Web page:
Sri Lanka bans union action against opposition to US electricity deal, Energy News, ET EnergyWorld

Gotabaya Rajapaksa, President of Sri Lanka. AP / PTI

Colombo: The president of Sri Lanka effectively banned union action on Saturday against a controversial energy deal with an American company in an attempt to defeat dissent in his coalition government.

The Ceylon Electricity Board (CEB) agreed last month to sell a 40 percent stake in its thermal power plant outside Colombo to New Fortress Energy, a move according to the unions that gives the U.S. company a monopoly on LNG sales in the country.

“We will have a large protest rally on Wednesday to get all our members out of the power stations,” CEB union leader Ranjan Jayalal told AFP.

“If the government does not remedy the situation by then, there will be a general strike. Electricity union strikes usually lead to blackouts in Sri Lanka.

Gotabaya Rajapaksa’s “Essential Services” Ordinance prohibits collective action in many public service sectors, including energy, banking and food distribution, and aims to reduce possible work stoppages supported by its partners juniors unhappy with the coalition.

Saturday’s decree could send those who violate the order to jail for up to five years.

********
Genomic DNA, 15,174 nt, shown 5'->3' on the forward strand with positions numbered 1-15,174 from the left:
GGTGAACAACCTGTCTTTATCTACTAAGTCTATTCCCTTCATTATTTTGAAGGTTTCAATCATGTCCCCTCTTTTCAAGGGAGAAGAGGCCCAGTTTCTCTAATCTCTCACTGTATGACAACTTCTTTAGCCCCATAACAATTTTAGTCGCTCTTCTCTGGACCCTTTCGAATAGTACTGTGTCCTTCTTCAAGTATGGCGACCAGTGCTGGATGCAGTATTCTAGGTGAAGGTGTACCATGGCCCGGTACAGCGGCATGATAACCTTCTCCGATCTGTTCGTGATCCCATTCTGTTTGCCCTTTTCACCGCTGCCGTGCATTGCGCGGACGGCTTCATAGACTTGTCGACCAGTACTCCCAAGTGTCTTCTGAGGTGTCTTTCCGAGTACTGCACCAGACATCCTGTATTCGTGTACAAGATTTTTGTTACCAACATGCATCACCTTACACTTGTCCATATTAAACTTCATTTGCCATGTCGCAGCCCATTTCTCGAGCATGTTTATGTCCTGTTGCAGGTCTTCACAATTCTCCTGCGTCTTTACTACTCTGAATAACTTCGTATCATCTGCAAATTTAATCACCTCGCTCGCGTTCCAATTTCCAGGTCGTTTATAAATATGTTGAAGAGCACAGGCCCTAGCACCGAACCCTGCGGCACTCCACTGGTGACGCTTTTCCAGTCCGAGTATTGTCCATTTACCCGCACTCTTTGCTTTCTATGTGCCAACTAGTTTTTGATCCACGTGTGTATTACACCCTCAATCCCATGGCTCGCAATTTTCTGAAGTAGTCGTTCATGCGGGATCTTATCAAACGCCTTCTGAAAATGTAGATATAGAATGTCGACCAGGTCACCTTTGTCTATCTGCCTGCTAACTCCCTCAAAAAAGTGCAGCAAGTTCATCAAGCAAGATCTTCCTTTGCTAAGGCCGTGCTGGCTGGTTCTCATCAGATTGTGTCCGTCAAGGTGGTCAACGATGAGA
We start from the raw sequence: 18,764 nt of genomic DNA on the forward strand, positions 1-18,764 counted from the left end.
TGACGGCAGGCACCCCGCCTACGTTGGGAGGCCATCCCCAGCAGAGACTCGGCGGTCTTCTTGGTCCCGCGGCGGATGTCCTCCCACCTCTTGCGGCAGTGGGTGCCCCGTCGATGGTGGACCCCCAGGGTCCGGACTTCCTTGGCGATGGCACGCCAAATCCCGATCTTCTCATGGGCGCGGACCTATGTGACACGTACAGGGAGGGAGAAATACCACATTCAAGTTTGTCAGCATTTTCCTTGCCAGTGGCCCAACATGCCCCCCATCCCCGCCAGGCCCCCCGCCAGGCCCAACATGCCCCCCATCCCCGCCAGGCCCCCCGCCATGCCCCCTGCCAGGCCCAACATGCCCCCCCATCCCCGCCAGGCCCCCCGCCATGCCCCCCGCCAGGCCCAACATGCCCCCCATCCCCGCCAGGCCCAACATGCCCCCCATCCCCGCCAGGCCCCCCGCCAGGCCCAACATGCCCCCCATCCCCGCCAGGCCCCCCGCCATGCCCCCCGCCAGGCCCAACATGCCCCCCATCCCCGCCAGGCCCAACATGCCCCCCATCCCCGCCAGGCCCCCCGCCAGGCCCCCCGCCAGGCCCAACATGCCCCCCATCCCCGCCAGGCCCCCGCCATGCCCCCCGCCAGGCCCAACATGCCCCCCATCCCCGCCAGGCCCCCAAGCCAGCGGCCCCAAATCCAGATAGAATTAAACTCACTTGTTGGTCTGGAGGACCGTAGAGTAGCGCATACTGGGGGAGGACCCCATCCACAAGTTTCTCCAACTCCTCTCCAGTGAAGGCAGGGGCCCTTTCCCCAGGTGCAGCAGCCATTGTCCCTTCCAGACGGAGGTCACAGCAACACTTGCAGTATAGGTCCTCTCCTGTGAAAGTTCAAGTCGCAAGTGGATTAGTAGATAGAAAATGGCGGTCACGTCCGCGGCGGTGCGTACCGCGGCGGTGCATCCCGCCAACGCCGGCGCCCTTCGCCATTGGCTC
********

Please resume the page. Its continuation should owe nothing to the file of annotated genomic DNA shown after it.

The deal, which the central bank says will generate $ 250 million for the cash-strapped Sri Lankan state, has been criticized by Rajapaksa’s coalition partners for taking place behind closed doors and intensifying rifts within of the government.

“No government in the past has carried out such a transaction in total violation of tender procedures,” said Oil Minister Udaya Gammanpila, who heads a small nationalist party in Rajapaksa’s cabinet.

Industries Minister Wimal Weerawansa, another coalition partner, has said he will relinquish his portfolio if the government finalizes the deal on the new fortress.

Rajapaksa left for the COP26 summit in Glasgow shortly after the decree was announced.

Cracks in his two-year government have surfaced as the country grabs protests from farmers demanding chemical fertilizers, which were banned earlier this year.

Faced with the prospect of poor harvests and food shortages within months, the government relaxed the ban on importing agrochemicals, but a shortage of foreign exchange prevented imports.

The foreign exchange crisis has also resulted in shortages of imported milk powder, sugar, wheat flour as well as industrial raw materials such as cement.

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